Obviously, as drummers, we stand a greater chance of being in that one percent due to the fact that we smack things with bits of wood to create loud noises. Add to this, the environments of noisy gigs, deafening rehearsal rooms, and guitarists who think that Spinal Tap’s guitar amp volume 11 is actually a good idea, and we have a real need to take action before permanent damage is caused.


When working out if your environment is too noisy, the BTA says, “There are two easy ways to do this: If you are exposed to noise that afterwards leaves you with ringing in the ears then it is too loud. This ringing in your ears (technically this is tinnitus) represents a condition called temporary threshold shift and indicates that your hair cells are exhausted from too much noise.”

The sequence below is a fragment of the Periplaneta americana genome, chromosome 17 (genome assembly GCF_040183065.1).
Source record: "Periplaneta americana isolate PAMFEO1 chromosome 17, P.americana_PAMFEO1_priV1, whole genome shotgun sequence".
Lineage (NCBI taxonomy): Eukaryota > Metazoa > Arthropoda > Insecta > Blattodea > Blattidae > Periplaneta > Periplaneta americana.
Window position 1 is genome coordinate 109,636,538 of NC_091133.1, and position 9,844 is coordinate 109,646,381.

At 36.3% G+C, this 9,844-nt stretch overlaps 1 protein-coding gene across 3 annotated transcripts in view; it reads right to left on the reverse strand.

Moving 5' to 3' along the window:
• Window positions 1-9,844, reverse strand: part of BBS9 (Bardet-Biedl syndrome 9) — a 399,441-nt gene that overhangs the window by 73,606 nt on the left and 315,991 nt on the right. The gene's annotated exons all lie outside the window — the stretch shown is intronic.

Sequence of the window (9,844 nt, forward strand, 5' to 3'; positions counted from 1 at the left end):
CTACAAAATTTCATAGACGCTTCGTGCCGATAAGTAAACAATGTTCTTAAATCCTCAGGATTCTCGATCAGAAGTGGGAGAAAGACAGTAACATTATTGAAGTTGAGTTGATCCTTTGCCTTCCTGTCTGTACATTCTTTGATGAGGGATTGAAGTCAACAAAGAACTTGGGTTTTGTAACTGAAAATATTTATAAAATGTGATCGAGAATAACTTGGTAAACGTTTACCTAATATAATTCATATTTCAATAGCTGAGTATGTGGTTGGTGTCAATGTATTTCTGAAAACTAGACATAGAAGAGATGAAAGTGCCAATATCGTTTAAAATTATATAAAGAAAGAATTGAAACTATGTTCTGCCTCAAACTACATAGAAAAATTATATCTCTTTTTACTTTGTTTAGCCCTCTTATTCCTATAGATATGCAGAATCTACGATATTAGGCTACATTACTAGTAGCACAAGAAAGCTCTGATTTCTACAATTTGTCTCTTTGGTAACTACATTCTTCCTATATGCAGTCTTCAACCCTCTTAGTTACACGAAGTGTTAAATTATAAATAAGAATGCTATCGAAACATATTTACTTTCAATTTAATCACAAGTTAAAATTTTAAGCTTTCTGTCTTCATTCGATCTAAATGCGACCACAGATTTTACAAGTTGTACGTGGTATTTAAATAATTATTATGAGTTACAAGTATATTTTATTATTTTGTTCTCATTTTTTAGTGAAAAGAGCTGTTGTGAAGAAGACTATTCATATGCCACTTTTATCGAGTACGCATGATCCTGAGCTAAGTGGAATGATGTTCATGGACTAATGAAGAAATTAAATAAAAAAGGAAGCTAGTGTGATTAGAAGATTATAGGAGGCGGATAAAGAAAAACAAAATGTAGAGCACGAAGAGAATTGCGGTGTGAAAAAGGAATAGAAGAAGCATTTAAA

The second way is whether you can hold a conversation or not. A rough guide for background noise levels depending on ability to talk is shown below:

  • Loud Voice at 4ft – 93dB
  • Shout at 4ft – 99dB
  • Shout at 2 ft -105dB
  • Impossible even close to listener’s ear – Over 110dB

The theory says that for every 3dB increase in sound intensity, the safe time of exposure to that sound halves!”

This means that as 85db are considered safe for a full working day (8 hours), then the decibel increase and safe exposure time would look like this:

85db – 8hrs

88db – 4hrs

91db – 2hrs

94db – 1hr

97db – 30mins

100db – 15mins

103db – 7.5mins

106db – 3.75mins


There is currently not a cure for tinnitus so once the damage is done, it is here to stay.